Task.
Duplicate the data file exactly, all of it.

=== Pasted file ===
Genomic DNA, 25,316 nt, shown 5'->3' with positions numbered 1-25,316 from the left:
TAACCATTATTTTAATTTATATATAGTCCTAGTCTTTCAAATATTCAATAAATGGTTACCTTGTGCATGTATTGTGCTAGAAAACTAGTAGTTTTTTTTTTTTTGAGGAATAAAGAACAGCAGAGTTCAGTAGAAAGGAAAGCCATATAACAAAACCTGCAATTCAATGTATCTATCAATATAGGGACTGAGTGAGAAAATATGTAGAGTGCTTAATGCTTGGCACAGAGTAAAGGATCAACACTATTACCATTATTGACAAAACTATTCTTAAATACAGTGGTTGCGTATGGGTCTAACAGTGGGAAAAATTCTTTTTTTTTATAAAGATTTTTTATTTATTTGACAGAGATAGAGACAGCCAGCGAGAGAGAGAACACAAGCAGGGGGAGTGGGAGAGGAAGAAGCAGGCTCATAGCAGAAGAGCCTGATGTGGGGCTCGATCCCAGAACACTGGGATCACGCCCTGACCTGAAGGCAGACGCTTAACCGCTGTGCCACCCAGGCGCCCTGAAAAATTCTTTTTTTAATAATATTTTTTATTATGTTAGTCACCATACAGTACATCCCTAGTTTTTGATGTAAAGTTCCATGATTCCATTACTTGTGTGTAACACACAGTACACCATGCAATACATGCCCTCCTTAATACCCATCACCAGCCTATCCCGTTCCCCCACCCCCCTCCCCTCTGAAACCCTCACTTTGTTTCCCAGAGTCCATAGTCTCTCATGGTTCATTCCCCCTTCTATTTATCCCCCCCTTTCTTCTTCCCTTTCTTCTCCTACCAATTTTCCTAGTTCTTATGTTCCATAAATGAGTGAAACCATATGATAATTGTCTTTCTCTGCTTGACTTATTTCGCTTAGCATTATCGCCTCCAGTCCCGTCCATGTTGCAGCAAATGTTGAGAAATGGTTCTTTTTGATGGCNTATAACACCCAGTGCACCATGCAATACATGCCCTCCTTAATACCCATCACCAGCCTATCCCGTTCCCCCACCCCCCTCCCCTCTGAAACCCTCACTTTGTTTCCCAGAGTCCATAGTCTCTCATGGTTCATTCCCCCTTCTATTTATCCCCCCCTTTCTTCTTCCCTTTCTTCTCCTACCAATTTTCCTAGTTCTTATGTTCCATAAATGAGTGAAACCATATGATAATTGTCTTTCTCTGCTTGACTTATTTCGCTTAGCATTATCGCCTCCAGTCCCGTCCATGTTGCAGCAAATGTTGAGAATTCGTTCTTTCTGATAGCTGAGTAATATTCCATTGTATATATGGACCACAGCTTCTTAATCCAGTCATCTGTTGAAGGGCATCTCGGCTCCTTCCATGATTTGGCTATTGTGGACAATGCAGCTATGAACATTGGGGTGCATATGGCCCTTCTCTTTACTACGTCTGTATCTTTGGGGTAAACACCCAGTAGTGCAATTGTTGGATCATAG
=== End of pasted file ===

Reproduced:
Genomic DNA, 25,316 nt, shown 5'->3' with positions numbered 1-25,316 from the left:
TAACCATTATTTTAATTTATATATAGTCCTAGTCTTTCAAATATTCAATAAATGGTTACCTTGTGCATGTATTGTGCTAGAAAACTAGTAGTTTTTTTTTTTTTGAGGAATAAAGAACAGCAGAGTTCAGTAGAAAGGAAAGCCATATAACAAAACCTGCAATTCAATGTATCTATCAATATAGGGACTGAGTGAGAAAATATGTAGAGTGCTTAATGCTTGGCACAGAGTAAAGGATCAACACTATTACCATTATTGACAAAACTATTCTTAAATACAGTGGTTGCGTATGGGTCTAACAGTGGGAAAAATTCTTTTTTTTTATAAAGATTTTTTATTTATTTGACAGAGATAGAGACAGCCAGCGAGAGAGAGAACACAAGCAGGGGGAGTGGGAGAGGAAGAAGCAGGCTCATAGCAGAAGAGCCTGATGTGGGGCTCGATCCCAGAACACTGGGATCACGCCCTGACCTGAAGGCAGACGCTTAACCGCTGTGCCACCCAGGCGCCCTGAAAAATTCTTTTTTTAATAATATTTTTTATTATGTTAGTCACCATACAGTACATCCCTAGTTTTTGATGTAAAGTTCCATGATTCCATTACTTGTGTGTAACACACAGTACACCATGCAATACATGCCCTCCTTAATACCCATCACCAGCCTATCCCGTTCCCCCACCCCCCTCCCCTCTGAAACCCTCACTTTGTTTCCCAGAGTCCATAGTCTCTCATGGTTCATTCCCCCTTCTATTTATCCCCCCCTTTCTTCTTCCCTTTCTTCTCCTACCAATTTTCCTAGTTCTTATGTTCCATAAATGAGTGAAACCATATGATAATTGTCTTTCTCTGCTTGACTTATTTCGCTTAGCATTATCGCCTCCAGTCCCGTCCATGTTGCAGCAAATGTTGAGAAATGGTTCTTTTTGATGGCNTATAACACCCAGTGCACCATGCAATACATGCCCTCCTTAATACCCATCACCAGCCTATCCCGTTCCCCCACCCCCCTCCCCTCTGAAACCCTCACTTTGTTTCCCAGAGTCCATAGTCTCTCATGGTTCATTCCCCCTTCTATTTATCCCCCCCTTTCTTCTTCCCTTTCTTCTCCTACCAATTTTCCTAGTTCTTATGTTCCATAAATGAGTGAAACCATATGATAATTGTCTTTCTCTGCTTGACTTATTTCGCTTAGCATTATCGCCTCCAGTCCCGTCCATGTTGCAGCAAATGTTGAGAATTCGTTCTTTCTGATAGCTGAGTAATATTCCATTGTATATATGGACCACAGCTTCTTAATCCAGTCATCTGTTGAAGGGCATCTCGGCTCCTTCCATGATTTGGCTATTGTGGACAATGCAGCTATGAACATTGGGGTGCATATGGCCCTTCTCTTTACTACGTCTGTATCTTTGGGGTAAACACCCAGTAGTGCAATTGTTGGATCATAG